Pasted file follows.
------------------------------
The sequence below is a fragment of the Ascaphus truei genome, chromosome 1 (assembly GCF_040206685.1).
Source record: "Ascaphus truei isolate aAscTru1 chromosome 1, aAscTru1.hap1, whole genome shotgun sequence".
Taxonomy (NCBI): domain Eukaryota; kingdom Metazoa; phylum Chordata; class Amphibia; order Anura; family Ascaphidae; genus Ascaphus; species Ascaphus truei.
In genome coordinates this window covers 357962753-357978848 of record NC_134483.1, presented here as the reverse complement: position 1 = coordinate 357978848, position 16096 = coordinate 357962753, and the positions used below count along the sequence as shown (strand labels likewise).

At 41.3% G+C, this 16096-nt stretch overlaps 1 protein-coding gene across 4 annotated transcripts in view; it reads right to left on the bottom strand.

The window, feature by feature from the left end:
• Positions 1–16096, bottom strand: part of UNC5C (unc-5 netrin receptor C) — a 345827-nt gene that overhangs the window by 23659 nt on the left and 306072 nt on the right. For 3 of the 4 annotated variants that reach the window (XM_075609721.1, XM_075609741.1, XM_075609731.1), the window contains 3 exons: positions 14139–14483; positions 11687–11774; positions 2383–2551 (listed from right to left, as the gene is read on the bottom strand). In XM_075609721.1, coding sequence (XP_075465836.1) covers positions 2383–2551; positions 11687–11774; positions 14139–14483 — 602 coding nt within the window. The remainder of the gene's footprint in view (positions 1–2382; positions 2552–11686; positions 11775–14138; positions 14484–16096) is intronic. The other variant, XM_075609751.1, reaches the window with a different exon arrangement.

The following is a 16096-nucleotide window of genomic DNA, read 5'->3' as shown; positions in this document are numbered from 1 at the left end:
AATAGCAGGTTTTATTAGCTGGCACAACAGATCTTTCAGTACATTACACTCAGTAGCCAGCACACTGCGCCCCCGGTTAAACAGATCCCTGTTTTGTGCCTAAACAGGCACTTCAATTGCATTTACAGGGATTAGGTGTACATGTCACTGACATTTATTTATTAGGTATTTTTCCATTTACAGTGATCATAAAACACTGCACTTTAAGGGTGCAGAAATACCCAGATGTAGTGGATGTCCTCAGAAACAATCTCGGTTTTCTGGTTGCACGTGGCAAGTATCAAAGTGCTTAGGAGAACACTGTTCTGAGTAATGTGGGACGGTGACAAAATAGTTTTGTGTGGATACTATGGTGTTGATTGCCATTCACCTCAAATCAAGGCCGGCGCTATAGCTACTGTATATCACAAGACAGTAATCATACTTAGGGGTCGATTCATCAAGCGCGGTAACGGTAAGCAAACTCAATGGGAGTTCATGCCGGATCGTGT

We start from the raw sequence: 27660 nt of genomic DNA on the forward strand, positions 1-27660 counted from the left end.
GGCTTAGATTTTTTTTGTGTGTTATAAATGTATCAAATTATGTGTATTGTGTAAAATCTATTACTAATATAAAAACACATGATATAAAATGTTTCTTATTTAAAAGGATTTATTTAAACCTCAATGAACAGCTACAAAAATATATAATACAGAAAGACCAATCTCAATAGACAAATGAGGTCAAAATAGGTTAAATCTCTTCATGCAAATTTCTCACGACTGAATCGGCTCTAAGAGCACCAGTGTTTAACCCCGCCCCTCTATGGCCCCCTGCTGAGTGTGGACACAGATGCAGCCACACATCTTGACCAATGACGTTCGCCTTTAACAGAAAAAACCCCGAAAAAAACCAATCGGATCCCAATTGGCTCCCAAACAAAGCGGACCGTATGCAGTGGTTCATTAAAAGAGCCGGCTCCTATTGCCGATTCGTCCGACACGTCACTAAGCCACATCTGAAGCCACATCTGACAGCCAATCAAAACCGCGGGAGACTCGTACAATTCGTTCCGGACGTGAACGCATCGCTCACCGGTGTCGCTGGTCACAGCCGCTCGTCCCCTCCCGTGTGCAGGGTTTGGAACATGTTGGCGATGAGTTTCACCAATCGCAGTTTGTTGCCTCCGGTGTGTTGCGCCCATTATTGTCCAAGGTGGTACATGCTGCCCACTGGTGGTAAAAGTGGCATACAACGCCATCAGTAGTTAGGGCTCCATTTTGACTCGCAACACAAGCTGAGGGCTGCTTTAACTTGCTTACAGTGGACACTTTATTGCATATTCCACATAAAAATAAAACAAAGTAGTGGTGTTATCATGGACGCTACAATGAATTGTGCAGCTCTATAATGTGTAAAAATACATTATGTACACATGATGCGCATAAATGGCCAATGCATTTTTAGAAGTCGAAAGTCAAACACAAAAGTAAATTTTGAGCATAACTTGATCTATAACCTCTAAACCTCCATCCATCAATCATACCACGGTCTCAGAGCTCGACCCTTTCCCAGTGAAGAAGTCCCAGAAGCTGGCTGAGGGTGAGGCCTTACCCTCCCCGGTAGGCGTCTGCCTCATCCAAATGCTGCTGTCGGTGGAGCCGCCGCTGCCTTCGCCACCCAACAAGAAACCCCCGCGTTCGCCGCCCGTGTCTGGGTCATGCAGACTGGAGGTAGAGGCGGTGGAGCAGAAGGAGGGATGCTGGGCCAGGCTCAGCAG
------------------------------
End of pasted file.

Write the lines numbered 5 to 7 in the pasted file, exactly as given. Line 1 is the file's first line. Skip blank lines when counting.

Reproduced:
At 41.3% G+C, this 16096-nt stretch overlaps 1 protein-coding gene across 4 annotated transcripts in view; it reads right to left on the bottom strand.

The window, feature by feature from the left end:
• Positions 1–16096, bottom strand: part of UNC5C (unc-5 netrin receptor C) — a 345827-nt gene that overhangs the window by 23659 nt on the left and 306072 nt on the right. For 3 of the 4 annotated variants that reach the window (XM_075609721.1, XM_075609741.1, XM_075609731.1), the window contains 3 exons: positions 14139–14483; positions 11687–11774; positions 2383–2551 (listed from right to left, as the gene is read on the bottom strand). In XM_075609721.1, coding sequence (XP_075465836.1) covers positions 2383–2551; positions 11687–11774; positions 14139–14483 — 602 coding nt within the window. The remainder of the gene's footprint in view (positions 1–2382; positions 2552–11686; positions 11775–14138; positions 14484–16096) is intronic. The other variant, XM_075609751.1, reaches the window with a different exon arrangement.